A solvent-based filler, Squadron Green Putty can be scooped and smoothed before it hardens. However, it shrinks when it dries. Also, it stinks to high heaven and, in fact, contains toluene, a toxic irritant.
Two-part epoxy putty, such as Milliput, has more body and is easy to sculpt before it cures. However, after curing is much tougher to sand smooth. A water-soluble counterpart is Apoxie Sculpt two-part putty.
Then there are several water-based or relatively inert fillers, such as Deluxe Materials Perfect Plastic, which work well. And in the FineScale Modeler mail basket are several do-it-yourself-type accounts from people claiming success with wall-joint compound, spackle, even Liquid Paper correction fluid.
Whatever you choose for a filler, the idea is to fill the gap or imperfection and, once the material is in an optimal state, sand it smooth so the repair disappears underneath a coat of paint. Padded sanding sticks work well for this, riding on the high spots without damaging the surrounding “good” plastic. As you work off the excess filler, use progressively finer grits so that when you are finished no scratches are visible.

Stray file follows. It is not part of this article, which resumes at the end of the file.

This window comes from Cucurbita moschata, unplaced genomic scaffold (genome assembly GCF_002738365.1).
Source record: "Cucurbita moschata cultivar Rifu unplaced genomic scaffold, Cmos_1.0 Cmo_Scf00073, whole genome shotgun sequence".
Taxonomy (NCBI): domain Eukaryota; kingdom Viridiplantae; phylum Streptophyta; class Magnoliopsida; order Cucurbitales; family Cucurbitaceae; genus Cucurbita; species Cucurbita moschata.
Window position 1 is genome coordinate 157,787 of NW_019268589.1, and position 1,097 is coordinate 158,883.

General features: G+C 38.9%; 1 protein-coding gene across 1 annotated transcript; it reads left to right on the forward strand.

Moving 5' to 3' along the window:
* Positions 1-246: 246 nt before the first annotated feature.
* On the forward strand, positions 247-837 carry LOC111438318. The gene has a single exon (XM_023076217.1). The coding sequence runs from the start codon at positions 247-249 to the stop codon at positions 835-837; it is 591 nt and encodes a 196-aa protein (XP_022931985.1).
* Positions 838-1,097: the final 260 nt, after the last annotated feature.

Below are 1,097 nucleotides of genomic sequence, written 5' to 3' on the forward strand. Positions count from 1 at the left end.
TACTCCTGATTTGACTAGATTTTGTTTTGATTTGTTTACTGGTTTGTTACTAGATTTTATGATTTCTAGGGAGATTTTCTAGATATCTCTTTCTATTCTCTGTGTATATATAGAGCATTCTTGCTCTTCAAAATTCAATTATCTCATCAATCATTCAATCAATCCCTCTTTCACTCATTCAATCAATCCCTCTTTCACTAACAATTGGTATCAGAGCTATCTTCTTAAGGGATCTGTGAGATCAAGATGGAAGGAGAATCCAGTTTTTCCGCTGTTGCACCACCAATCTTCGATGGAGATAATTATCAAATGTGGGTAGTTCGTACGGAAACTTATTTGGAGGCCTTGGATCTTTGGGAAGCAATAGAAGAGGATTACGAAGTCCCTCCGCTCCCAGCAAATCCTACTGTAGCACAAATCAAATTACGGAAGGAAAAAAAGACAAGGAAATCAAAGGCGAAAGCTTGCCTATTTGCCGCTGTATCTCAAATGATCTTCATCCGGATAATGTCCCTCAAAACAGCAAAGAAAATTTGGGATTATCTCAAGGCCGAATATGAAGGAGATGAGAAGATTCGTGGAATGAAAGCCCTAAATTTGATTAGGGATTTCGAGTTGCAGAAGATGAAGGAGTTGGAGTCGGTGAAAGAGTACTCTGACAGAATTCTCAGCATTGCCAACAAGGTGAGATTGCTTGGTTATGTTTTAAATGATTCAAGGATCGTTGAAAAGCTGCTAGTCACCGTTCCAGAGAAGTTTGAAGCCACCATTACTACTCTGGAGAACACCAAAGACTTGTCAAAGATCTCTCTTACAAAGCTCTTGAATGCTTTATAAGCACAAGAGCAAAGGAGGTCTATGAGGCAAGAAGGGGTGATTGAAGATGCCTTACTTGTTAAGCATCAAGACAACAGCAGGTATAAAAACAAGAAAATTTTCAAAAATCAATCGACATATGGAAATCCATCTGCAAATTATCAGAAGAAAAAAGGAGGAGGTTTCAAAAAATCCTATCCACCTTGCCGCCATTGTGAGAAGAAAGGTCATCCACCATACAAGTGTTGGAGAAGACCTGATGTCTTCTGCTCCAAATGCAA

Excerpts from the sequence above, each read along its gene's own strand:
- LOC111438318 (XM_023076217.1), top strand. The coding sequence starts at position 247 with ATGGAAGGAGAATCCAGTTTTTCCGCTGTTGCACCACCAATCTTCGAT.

Surface treatments such as Gunze Sangyo Mr. Surfacer can take you to the last step by filling in fine scratches and sanding smooth for the desired finish.
7. Prime, fill, sand, repeat
After you have filled and sanded a seam smooth, you can check your work by dragging a toothpick across it. If the pick catches, the seam needs more work. If the area feels smooth, wipe it down with alcohol, Testors Plastic-Prep, or even a little bit of water to remove sanding dust. Use an old toothbrush to remove dust from panel lines and other recesses, and wipe the model down again until you are sure the surface is clean before applying primer.
Primer may reveal slight imperfections. Apply more filler, sand it, wipe it down, and prime again. Repeat as necessary.
Remember, perfection most often comes from correction. Take the time to make it right. Patience is a virtue that helps build better models!
Next time, Part 4: Finishing with paint and decals.